WHAT IT’S ABOUT Netflix will stream two Dave Chappelle concerts starting Tuesday, March 21: “The Age of Spin,” filmed at the Hollywood Palladium last March, and “Deep in the Heart of Texas,” filmed at Austin City Limits Live at the Moody Theater in Austin in April 2015.
MY SAY Not including “SNL” last November and a few talk show appearances over the years, the last time a national audience caught Dave Chappelle was back in the mid ’00s in the waning days of “Chappelle’s Show.” He’d just signed a $50 million extension with Comedy Central, then abruptly walked away for good. The spin was that he was “crazy.”
Spin like that is tough to un-spin, but also demands corroborating evidence. That appeared to arrive in 2013 and ’15, when he was booed off stages in Hartford and Detroit. Of course, clucked the press (or maybe just TMZ). That’s Dave . . . he cray.
In fact, Chappelle dismissed the “crazy” talk back in 2005, when he told James Lipton of “Inside the Actors Studio” that quitting had been a creative decision, while the real lunatic was Hollywood: “Look at what is happening in Hollywood. The worst thing you can do is call somebody ‘crazy.’ . . . Maybe the environment is a little sick.”
This is a long drumroll for a review of Chappelle’s first national TV gig in 12 years but — just to keep the drum rolling a bit longer — this also marks his return to enemy territory, and is entitled “The Age of Spin.” A little payback for the old rumors, along with some counterspin of his own on that particularly crazy world? You already know the answer.
OK, there’s your drumroll. How was the show? With the Hartford and Detroit gigs as the baseline, it was spectacular. No boos, a lot of laughs, and all mostly earned. The prodigal Dave has returned.
With his 2000 show, HBO’s “Killin' Them Softly,” as another baseline for the best of Chappelle’s TV standup, this one’s right up there, too — not quite its equal, but close.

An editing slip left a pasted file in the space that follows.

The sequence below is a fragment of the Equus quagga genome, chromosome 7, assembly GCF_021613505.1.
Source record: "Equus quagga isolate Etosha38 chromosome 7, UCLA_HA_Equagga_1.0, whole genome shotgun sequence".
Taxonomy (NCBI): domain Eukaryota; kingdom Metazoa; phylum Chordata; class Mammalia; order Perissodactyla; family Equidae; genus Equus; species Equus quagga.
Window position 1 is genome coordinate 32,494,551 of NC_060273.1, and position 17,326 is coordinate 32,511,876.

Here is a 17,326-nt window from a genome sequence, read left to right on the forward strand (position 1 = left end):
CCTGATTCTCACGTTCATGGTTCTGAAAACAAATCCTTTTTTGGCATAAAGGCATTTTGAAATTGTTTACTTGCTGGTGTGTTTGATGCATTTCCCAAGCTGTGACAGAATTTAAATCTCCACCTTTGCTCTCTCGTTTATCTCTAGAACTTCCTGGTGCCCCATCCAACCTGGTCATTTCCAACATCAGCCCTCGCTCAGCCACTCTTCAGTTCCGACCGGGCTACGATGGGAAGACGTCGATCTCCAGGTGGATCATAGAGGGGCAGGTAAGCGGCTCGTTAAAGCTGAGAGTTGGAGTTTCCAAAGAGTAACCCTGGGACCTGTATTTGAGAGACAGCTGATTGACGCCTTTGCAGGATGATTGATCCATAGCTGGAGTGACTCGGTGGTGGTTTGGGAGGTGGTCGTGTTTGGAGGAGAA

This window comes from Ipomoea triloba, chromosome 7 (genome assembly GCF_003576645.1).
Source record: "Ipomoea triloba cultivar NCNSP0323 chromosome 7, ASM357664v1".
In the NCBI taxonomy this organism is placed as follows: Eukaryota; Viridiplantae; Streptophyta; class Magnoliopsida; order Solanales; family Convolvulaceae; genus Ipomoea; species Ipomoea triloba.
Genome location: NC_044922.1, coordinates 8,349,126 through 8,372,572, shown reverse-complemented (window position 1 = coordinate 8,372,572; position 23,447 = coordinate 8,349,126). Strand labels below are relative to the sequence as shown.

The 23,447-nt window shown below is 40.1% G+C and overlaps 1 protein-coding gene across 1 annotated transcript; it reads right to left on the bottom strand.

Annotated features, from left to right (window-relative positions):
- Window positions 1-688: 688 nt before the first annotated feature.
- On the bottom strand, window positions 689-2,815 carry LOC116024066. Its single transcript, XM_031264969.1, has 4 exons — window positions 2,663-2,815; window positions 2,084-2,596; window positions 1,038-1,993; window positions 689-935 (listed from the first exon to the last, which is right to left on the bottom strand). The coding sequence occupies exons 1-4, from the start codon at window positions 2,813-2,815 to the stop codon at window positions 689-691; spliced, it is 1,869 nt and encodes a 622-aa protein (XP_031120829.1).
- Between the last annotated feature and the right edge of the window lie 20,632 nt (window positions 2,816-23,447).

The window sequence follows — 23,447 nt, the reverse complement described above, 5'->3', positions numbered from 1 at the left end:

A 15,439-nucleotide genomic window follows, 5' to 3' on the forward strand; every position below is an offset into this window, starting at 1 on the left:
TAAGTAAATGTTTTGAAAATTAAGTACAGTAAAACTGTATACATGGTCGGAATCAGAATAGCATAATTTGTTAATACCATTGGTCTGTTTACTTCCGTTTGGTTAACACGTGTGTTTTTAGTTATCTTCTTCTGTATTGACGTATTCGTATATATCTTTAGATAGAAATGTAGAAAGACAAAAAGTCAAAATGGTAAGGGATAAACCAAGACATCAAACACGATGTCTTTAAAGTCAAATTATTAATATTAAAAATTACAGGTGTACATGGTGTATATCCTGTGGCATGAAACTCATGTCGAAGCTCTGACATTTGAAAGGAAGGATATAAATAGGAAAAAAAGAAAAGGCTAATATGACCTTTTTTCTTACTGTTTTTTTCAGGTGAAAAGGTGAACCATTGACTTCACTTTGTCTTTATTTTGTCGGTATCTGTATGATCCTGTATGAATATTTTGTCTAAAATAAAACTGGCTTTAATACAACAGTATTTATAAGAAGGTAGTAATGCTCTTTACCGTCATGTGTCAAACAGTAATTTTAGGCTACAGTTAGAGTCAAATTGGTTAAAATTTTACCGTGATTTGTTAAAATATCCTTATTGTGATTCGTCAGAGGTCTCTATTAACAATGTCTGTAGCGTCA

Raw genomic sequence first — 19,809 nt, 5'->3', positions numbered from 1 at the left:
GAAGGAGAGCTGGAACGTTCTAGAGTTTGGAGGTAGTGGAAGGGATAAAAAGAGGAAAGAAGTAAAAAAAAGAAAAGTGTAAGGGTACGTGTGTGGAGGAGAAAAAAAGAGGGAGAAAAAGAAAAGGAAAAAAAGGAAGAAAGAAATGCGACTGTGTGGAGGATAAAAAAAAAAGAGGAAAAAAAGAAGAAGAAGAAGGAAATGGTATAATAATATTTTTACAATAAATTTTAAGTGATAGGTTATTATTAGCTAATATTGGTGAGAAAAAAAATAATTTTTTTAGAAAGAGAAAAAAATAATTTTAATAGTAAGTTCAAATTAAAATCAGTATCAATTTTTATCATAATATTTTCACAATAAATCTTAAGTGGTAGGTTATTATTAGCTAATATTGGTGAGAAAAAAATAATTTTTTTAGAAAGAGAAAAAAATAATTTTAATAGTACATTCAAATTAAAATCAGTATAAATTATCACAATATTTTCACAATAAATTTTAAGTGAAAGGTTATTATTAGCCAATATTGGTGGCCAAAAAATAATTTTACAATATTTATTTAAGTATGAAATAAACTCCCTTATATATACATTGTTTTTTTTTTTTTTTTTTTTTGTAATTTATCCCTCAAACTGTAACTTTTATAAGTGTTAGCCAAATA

In a sprawling, material-packed 67 minutes, he addressed the Detroit fiasco (blaming it on “rapper weed” sampled before the show); “Dancing With the Stars”; “Making a Murderer;” a post-Oscars party in 2016; his wife; transsexuals; the LGBTQ community; millennials; Bill Cosby; another fiasco in Syracuse; Kevin Hart and . . . the “four times I met O.J.” That’s just for starters.
Race is the text or subtext of every joke. Rage, too. As usual, there’s plenty of raunch and a blithe disregard for politically correct discourse. The few transgender jokes were antediluvian, and deeply offensive. Chappelle didn’t care. The O.J. ones were dangerous too. He still didn’t care. Those even served as set breaks, introduced when he had carried some offense just a little too far.
His riff on Cosby demolished the disgraced comedian — then Chappelle reassembled the shattered pieces into a requiem for a heavyweight.
“Have empathy for . . . a 42-year-old black comedian,” he said of himself, by way of a near apology. “Obviously, Bill Cosby was a hero to me.”
There’s not a word of politics — never a Chappelle strong suit anyway — even though a colorful and chaotic campaign was underway during taping. That’s actually a relief. By now, we’ve heard it all anyway.
BOTTOM LINE Raunchy, offensive, funny.